An illustration showing the members of the Lady Franklin Bay Expedition.

Pole Position! Can You Locate the Magnetic North Pole?

It has long been recognized that the earth’s magentic north and south poles migrate through time. These north and south positions are called dip poles. It is possible to determine the location of the magnetic north pole by conducting a magnetic survey. In 1831, British Naval Officer James Clark Ross determined the location of the north dip pole to be in the Canadian Arctic. Since this time, magnetic surveys have periodically been undertaken to track the pole’s location. The most recent survey indicates that it has moved approcimately 55km per year in a north-northwest direction.
The expeditons at Fort Conger utilized unifiler magnetometers and dip circles to measure the earth’s magnetic field in terms of Intensity, Inclination and Declination.

Intensity. The intensity of the earth’s magentic field is measured in gauss (G), but is generally given in nanotesla (nT) units. The field ranges from 25,000 to 65,000 nT and these values are used to plot intensity contours called isodynamic charts. These charts reveal that the intensity of the earth’s magnetic field is highest at the poles, and decreases towards the equator. Thus, minimum intensties are experienced over areas like South America, while maximum intensities occur over the North American Arctic, Siberia and Greenland, as well as Antarctica.

Inclination. The inclination measures magnetic dip and assumes valued between -900 (up) and +900 (down). In the northern hemisphere, the magnetic dip or inclination points downwards, eventually becoming straight up and down at the magnetic north pole. If we move south, the inclination decreases with latitude until it reaches 00 at the equator. It then continues to rotate upwards until it reaches the south pole where it is straight up. Inclination was measured at Fort Conger using an instrument called a dip circle.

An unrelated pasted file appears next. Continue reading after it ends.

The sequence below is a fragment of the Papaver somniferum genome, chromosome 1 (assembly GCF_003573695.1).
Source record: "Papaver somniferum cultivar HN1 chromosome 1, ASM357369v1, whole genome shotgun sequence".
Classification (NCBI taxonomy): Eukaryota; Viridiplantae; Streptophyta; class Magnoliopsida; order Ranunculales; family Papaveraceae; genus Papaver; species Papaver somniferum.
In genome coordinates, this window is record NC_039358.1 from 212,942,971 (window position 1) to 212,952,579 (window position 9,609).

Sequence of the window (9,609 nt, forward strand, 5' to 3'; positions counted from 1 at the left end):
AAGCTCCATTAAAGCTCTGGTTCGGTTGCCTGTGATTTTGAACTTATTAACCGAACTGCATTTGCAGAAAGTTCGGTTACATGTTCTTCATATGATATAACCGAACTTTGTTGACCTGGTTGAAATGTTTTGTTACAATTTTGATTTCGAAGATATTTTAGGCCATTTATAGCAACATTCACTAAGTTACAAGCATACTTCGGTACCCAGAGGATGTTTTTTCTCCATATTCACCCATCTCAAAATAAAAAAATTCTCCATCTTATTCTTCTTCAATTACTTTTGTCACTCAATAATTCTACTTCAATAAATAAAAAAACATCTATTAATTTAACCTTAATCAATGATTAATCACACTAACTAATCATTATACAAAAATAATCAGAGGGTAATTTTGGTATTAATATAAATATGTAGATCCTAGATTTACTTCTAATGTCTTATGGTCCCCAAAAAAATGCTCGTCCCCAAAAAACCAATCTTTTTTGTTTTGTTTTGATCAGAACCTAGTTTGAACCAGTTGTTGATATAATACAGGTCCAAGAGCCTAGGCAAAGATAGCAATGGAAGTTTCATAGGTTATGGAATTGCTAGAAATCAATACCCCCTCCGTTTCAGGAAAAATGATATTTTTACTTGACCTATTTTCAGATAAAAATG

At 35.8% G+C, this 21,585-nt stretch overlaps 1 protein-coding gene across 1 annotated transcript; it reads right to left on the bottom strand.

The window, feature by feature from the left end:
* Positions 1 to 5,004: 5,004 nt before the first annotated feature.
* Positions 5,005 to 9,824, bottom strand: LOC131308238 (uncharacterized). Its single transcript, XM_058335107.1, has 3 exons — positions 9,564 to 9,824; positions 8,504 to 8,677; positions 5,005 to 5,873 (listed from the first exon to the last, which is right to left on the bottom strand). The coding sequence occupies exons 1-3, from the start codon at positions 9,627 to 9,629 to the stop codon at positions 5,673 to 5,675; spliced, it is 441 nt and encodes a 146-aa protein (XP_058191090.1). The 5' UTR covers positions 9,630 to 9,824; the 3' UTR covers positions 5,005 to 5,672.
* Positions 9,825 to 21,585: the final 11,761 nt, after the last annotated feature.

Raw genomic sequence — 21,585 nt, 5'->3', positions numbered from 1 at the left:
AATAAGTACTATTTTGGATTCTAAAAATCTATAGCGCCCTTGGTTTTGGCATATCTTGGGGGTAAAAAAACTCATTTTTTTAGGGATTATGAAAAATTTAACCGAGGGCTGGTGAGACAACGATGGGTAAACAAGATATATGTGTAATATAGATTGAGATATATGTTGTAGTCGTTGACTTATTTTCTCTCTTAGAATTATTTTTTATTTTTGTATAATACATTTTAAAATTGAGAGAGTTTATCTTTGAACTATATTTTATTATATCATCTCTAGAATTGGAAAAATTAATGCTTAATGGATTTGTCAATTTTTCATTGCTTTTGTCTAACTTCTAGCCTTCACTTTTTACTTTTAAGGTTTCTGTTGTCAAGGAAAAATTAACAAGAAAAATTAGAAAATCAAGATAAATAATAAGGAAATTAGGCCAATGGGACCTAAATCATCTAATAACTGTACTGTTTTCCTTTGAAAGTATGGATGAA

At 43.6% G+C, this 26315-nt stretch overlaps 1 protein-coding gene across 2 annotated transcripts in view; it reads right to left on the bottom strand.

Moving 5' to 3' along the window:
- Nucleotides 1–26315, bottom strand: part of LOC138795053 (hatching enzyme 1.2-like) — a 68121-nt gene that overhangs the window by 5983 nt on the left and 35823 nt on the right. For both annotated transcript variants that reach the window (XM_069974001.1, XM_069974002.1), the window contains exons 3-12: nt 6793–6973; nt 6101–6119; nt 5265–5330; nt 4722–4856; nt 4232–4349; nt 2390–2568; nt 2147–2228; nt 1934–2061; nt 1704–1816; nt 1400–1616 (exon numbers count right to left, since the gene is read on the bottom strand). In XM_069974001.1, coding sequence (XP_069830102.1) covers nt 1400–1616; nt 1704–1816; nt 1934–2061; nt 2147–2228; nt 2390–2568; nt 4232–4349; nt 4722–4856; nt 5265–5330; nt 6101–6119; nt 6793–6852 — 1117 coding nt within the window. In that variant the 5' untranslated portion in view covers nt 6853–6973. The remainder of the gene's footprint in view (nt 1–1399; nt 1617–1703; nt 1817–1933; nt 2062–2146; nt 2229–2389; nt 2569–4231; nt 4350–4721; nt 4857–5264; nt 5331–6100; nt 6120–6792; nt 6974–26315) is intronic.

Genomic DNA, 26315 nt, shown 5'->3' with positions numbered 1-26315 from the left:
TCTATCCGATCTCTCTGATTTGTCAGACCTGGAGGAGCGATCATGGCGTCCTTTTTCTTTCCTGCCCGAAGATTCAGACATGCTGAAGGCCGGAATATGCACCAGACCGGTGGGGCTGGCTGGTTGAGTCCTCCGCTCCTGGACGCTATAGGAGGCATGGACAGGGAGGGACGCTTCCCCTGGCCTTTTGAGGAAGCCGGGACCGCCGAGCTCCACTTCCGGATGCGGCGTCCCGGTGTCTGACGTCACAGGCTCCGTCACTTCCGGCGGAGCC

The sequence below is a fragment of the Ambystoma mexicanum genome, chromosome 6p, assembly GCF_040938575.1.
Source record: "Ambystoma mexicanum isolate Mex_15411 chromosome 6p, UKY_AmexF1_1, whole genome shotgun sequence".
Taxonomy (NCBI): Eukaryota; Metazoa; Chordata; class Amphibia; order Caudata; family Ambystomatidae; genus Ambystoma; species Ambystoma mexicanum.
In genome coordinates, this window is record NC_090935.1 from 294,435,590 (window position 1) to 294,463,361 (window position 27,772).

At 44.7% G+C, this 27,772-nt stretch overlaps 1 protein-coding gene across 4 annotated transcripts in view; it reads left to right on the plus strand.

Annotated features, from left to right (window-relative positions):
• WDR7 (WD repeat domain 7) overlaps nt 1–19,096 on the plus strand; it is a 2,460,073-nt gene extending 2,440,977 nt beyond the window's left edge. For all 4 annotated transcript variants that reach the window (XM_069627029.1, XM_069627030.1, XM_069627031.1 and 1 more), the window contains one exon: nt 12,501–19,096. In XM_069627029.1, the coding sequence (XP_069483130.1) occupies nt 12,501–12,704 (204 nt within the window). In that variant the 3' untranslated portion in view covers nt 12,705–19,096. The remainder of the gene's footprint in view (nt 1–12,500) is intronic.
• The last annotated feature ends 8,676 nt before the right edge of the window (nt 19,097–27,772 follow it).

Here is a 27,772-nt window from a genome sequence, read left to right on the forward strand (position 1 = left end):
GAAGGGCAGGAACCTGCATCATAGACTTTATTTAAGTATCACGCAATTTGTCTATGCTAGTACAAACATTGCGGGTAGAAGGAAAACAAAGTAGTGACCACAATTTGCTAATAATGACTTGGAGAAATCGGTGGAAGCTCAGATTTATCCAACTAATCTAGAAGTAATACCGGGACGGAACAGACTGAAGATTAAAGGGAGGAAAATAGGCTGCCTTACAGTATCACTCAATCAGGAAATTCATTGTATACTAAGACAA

Declination. Declination refers to the difference between the magnetic north pole and the geographic pole, thereby representing an eastward deviation of the the field relative to true north.


Click on the Options button and select Play! You now have a more sophisticated device at your disposal – one that measures Intensity (left) and Inclination (right). A display located at the bottom of the screen shows you the magnetic pole/year you are seeking, the number of poles you have found, and the distance to the current pole. Use your mouse to move the instrument over the map. Pay attention to the distance value, which will decrease as you get closer to the pole. The Intensity and Inclination values should also increase as you approach your target.
Each time you play, the position of the pole randomly changes as a function of time. Successfully locate the pole five times, and then connect the pole locations to trace its route of migration.